But before they could hire talented technologists at freakish rates, 18F had to have them interested in working in the federal government, and that’s where the culture became most important.

“If you’re going hire, you better get not only good at the process and figure out what authorities you’re going to use, but most importantly build the culture,” Godbout said. “Looking back, I keep coming around to if there’s anything I’m thinking about the future, it’s: Yeah, the culture really is important. Like, incredibly important, and in fact it’s probably the answer to our success if I had to pick one.”

But doing so was complicated; it required clearance from above. And it wouldn’t work, Godbout said, unless the higher-ups gave 18F the independence and autonomy they craved: “to invest in our own work, to feel like we control our work and we’re driving it,” he said.

Daniel Pink’s “Drive,” a 2011 book revered by many as a manual for interpersonal relationships, lists three principles for business motivation: autonomy, mastery and purpose. Godbout made sure to fit each of the others in addition to autonomy.

On mastery: “Mastery is important. We work with open source, we’re using modern technologies,” Godbout said. “You could say ‘Let’s bring in a bunch of technologists into the federal government,’ but if they’re going to come here and work on COBOL — and that’s an extreme example — it’s going to be hard to convince them to take the job, even if you made a great environment for them.”


On mission: “Of course government has mission everywhere,” he said, ” and that’s our one big advantage.”

It couldn’t just be a pure team of technologists, though. Godbout said they needed a mix, “not just your developer, your UX person and your project lead, but your finance person, your HR person — all of these people are tied to the outcomes of the program office of the business unit. I don’t think you accomplish this unless you do that.”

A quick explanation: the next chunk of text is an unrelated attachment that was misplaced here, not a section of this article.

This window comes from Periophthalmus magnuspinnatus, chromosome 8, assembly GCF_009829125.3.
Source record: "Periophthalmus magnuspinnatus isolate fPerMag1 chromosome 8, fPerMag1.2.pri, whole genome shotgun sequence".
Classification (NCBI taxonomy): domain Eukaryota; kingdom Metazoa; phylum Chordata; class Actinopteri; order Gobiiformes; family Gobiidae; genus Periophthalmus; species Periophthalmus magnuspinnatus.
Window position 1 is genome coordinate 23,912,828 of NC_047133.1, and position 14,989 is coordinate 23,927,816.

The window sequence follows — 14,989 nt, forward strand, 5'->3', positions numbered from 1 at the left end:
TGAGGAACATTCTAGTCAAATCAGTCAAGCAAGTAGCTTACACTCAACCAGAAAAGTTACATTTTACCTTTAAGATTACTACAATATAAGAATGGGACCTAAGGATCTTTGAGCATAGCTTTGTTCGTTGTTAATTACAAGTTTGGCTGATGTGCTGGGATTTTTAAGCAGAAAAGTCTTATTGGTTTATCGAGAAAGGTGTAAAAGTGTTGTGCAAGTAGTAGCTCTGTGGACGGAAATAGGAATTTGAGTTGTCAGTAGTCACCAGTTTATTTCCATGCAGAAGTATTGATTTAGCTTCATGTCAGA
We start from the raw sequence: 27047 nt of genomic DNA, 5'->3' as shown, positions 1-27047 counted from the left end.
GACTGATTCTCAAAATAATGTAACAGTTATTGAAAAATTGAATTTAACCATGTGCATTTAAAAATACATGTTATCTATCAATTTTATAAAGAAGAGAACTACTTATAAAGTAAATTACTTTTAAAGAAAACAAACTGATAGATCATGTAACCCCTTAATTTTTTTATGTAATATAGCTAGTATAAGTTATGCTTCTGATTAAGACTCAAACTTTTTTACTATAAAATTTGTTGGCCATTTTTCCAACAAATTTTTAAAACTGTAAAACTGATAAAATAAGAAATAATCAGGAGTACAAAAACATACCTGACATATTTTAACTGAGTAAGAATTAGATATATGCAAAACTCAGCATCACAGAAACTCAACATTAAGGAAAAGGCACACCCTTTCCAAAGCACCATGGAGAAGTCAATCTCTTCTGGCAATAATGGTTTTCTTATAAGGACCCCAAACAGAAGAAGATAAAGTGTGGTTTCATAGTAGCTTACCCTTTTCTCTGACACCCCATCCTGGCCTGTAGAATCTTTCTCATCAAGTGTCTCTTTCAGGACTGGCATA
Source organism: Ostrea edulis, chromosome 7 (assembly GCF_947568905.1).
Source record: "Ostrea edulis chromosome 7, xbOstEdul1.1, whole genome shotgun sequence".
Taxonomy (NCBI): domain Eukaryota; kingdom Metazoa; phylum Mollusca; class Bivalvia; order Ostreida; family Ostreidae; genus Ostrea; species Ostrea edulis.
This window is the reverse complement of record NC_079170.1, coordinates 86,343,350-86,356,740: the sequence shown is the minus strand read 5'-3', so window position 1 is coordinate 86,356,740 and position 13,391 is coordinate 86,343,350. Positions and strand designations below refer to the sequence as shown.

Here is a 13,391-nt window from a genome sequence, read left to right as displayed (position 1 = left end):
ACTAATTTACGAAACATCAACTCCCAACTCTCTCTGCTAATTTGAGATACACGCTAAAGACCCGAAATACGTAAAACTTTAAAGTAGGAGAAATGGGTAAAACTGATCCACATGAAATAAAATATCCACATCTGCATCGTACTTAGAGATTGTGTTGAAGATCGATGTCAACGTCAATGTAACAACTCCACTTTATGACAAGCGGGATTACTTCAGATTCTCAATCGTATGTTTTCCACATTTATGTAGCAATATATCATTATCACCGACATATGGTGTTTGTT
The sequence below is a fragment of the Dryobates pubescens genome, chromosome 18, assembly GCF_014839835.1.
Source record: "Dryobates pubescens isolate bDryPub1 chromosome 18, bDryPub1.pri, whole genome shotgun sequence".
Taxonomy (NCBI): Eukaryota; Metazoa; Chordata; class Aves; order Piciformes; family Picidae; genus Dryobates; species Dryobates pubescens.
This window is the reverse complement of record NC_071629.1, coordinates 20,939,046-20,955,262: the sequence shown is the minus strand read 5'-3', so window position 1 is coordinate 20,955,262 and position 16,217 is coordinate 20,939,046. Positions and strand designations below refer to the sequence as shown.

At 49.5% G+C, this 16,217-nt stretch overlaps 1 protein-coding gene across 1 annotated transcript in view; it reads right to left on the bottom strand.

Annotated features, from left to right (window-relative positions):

A year later, with other digital services production floors like 18F popping up all around — the U.S. Digital Service in the Office of Management and Budget, and the Department of Veterans Affairs Digital Service Team — Godbout doesn’t think 18F was the tipping point. That happened long ago, he said.

“In a marketplace where we can’t possibly serve the demand of people coming to us, there’s something wrong with that marketplace,” Godbout said. “You realize it was as much a tipping point that you inspired as it was frustration at not being able to get to these services,” an “opening of Pandora’s box.”

And for that reason he expects “a massive proliferation of these methodologies in the next year, not only spreading out to other agencies, but just in general new standards and expectations. If we can hire in six-to-eight weeks, why can’t all the other agencies?” he said.


Godbout sat in on the creation of USDS and VA’s team, and he has his finger on the pulse elsewhere around government through agencies’ requests to help build similar in-house teams. He thinks more of these teams are going to be created quicker and quicker.

“It’s not because we’re good at selling it, though I’d like to give us credit for that,” he said. “I think it’s because they already wanted it, and it frustrated them, and the marketplace wasn’t there to provide it. And now it’s there.”